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To stem the ongoing unrest, Sen. John Kerry said Tuesday that Egyptian President Hosni Mubarak should declare that neither he, nor his son, will run in Egyptian elections expected later this year.
Kerry, the chairman of the Senate Foreign Relations Committee, also expressed hope that Mubarak would assist in a transitional process for the Egyptian people.
"He should not just declare that he is not going to run but he should work with the civil society ... as well as with the army to put in place a caretaker government for a transitional process with elections in the very near term," Kerry said on NPR's Morning Edition.
Kerry also warned against anyone but the Egyptian people taking too big of a role in what a new leadership might look like.
"The U.S. can’t preach democracy and talk about people’s right to make their choices and then stand in the way of it and think that we are going to somehow orchestrate the post-event architecture so sufficiently that we guarantee who comes in," the senator said. "I mean, that’s not democracy and so we have to take some element of risk here."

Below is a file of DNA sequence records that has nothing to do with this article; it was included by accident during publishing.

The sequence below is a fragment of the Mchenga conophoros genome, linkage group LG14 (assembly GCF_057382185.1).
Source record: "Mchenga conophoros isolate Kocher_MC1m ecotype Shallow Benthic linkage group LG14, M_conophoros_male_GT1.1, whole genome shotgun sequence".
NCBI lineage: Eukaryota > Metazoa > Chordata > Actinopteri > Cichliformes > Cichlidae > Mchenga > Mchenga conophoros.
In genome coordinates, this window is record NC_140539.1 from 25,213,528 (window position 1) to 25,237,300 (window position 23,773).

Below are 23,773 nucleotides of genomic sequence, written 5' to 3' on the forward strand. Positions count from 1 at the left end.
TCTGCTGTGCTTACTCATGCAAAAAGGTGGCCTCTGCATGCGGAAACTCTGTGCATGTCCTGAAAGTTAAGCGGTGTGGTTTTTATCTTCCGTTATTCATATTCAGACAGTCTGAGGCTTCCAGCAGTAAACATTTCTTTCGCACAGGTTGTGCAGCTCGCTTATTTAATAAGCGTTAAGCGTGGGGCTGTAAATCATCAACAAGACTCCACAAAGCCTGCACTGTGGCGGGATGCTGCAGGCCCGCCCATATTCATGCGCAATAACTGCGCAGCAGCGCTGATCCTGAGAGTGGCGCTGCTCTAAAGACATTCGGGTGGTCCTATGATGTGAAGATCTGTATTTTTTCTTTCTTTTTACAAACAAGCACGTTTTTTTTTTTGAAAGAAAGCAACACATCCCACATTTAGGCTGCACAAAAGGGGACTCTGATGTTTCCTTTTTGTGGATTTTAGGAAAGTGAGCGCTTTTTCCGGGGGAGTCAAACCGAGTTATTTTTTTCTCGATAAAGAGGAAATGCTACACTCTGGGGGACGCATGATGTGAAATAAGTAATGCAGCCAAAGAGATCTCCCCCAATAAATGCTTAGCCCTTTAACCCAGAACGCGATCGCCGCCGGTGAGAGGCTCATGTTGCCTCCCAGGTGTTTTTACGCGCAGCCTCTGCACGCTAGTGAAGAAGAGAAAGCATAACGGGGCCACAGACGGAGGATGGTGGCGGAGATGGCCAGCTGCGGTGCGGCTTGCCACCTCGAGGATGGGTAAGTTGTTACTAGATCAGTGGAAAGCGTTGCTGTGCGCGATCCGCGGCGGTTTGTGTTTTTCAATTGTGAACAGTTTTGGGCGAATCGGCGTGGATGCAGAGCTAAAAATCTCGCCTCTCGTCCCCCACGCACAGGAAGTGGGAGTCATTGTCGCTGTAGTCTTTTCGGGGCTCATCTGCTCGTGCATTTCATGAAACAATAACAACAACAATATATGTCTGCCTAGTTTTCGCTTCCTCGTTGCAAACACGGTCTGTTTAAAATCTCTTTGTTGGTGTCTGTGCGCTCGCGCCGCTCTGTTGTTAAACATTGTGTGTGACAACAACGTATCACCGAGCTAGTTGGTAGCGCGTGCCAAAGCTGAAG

Despite this, Kerry feels that Egypt should still be guided toward stability.
"We need to try to make sure that this is an orderly process so that moderate voices can be heard, so that an election takes place and hopefully Egypt can be guided to a place of continued moderation, continued responsibility and in fact become a critical part of an ongoing peace process which is now even more essential than ever to the Middle East’s stability and future."
This program aired on February 1, 2011. The audio for this program is not available.
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